The Common Council proposed legislation to change zoning ordinances that would encourage affordable housing development in downtown Madison at a meeting Tuesday.
The legislation would allow developers to build additional stories on top of existing downtown buildings. The current ordinance places a limit on both the number of stories and the height of buildings permitted in the downtown area.
In return, at least half of the additional space must be allocated to constructing affordable housing units, and developers must maintain that affordability for 30 years. It would also require developers to rent the affordable housing units to households making 60% or less of area median income limits.
The proposed changes would not allow developers to exceed current height limits imposed on downtown buildings. However, since the story heights of residential buildings are typically lower than those of commercial buildings, developers will still be able to add more residential units without violating the area’s height limits.
Mayor Satya Rhodes-Conway said the legislation would successfully balance the need to build more affordable housing with the desire to preserve the view of the Capitol building.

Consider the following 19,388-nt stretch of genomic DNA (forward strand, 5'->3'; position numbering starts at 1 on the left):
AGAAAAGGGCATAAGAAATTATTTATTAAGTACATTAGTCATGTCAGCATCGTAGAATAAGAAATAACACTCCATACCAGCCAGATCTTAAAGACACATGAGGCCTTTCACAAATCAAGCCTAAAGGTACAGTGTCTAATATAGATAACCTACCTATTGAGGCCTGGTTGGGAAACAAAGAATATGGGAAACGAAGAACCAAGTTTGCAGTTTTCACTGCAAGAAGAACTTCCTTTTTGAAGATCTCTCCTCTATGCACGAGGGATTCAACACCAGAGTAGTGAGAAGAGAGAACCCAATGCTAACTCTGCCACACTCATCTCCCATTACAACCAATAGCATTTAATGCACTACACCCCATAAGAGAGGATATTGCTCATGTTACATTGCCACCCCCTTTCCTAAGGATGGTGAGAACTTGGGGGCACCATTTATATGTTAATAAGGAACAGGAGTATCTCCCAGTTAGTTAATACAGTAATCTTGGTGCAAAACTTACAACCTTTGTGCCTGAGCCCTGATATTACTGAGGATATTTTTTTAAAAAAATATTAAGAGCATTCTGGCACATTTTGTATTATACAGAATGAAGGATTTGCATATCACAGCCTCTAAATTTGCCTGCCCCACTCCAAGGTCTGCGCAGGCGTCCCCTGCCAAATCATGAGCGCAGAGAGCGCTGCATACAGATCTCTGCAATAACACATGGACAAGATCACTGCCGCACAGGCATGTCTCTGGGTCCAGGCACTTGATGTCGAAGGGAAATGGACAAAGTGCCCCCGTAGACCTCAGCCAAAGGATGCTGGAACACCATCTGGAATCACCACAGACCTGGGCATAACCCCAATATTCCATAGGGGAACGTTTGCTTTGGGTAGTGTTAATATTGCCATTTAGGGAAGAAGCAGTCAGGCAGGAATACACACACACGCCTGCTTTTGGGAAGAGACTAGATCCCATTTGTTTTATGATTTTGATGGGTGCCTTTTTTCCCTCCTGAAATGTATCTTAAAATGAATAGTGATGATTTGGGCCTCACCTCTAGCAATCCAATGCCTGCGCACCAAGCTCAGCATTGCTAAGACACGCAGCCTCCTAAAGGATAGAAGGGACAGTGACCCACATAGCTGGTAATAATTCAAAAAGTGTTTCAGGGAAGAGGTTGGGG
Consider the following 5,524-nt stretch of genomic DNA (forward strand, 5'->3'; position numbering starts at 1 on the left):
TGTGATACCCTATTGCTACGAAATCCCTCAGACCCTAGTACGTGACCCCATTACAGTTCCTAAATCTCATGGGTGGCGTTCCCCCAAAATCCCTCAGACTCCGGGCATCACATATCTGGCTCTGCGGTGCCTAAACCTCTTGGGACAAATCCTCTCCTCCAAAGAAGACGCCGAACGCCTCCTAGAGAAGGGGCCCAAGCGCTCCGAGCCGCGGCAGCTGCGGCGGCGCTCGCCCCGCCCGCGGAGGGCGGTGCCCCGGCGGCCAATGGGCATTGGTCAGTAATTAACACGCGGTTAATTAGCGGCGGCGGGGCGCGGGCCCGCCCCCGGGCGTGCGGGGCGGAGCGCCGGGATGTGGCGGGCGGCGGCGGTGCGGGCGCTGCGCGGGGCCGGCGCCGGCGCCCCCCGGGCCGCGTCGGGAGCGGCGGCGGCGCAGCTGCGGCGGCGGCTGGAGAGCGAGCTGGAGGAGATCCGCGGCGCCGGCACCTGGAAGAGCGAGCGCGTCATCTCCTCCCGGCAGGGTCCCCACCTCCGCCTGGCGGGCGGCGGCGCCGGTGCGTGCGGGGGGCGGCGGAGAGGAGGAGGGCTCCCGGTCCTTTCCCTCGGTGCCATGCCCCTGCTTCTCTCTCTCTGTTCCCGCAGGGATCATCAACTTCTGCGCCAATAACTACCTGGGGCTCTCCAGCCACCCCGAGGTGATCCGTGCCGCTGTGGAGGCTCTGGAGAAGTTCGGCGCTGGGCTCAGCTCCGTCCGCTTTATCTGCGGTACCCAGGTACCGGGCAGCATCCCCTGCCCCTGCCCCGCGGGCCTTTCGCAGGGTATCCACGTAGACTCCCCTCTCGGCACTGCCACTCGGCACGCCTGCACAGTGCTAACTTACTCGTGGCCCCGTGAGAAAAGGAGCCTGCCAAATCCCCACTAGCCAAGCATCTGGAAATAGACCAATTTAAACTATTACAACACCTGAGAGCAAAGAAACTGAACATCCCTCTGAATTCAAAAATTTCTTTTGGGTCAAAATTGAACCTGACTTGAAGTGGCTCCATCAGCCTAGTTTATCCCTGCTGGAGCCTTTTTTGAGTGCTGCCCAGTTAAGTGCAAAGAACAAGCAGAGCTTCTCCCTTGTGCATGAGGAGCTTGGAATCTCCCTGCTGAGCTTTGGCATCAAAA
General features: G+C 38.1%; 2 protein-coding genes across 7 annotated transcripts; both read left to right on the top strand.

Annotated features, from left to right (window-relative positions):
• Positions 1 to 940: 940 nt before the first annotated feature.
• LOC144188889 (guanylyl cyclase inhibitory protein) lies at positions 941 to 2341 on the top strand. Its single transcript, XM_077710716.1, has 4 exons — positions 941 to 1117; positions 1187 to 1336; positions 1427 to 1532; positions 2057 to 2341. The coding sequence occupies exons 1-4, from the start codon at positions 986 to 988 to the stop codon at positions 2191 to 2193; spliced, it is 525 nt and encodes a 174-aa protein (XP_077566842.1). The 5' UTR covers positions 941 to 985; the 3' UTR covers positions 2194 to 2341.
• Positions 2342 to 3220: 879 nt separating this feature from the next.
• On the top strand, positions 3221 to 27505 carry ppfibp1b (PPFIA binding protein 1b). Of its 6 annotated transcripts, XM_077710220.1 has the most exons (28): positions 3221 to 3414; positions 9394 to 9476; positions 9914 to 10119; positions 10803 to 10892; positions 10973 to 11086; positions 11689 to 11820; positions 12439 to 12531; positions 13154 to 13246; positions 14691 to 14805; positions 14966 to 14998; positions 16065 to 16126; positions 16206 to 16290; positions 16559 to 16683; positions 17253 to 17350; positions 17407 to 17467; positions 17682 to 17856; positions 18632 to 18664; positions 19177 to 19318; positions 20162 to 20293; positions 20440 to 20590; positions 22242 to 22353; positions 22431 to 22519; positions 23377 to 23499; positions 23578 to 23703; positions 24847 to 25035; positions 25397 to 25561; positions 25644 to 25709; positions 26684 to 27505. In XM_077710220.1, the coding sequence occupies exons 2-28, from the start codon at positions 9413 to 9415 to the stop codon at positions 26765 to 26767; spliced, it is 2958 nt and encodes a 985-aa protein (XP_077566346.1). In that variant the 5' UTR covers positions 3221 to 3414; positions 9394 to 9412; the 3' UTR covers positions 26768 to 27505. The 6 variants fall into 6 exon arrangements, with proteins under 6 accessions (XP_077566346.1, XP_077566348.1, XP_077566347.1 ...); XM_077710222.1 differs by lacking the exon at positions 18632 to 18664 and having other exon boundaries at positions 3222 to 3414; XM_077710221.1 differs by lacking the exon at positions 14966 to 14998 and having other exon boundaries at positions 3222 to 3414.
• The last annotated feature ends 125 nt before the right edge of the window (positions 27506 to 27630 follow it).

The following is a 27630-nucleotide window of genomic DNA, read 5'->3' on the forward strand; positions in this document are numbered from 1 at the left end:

“This is a win-win for meeting Madison’s housing needs,” Rhodes-Conway said. “Developers can build more housing in downtown Madison to help deal with our supply shortage while staying within existing height limits, and we can ensure that some of those added units will be affordable to households with more modest means.”
District 4 Alder Michael Verveer, who represents much of downtown Madison, said the proposed changes would address the difficulty developers face building affordable housing in the area.
“High land costs and other considerations make development in the downtown difficult and affordable housing there even more so,” Verveer said. “A development bonus is another tool in the toolbox for adding more housing and more affordable housing downtown.”
District 16 Alder Jael Currie said that the proposal would be a step in the right direction.
“We are not talking about large amounts of new affordable housing, but I think we’ll see developers more willing, and more able, to include affordable units because of this tool,” Currie said.
The legislation will be sent to the Plan Commission on Feb. 27, and the Common Council is expected to vote on final approval March 9.
Francesca Pica is the city news editor for The Daily Cardinal. She has covered multiple municipal elections and is a leading reporter on Madison labor issues. Additionally, she will serve as a news intern for The Capital Times throughout the summer of 2023.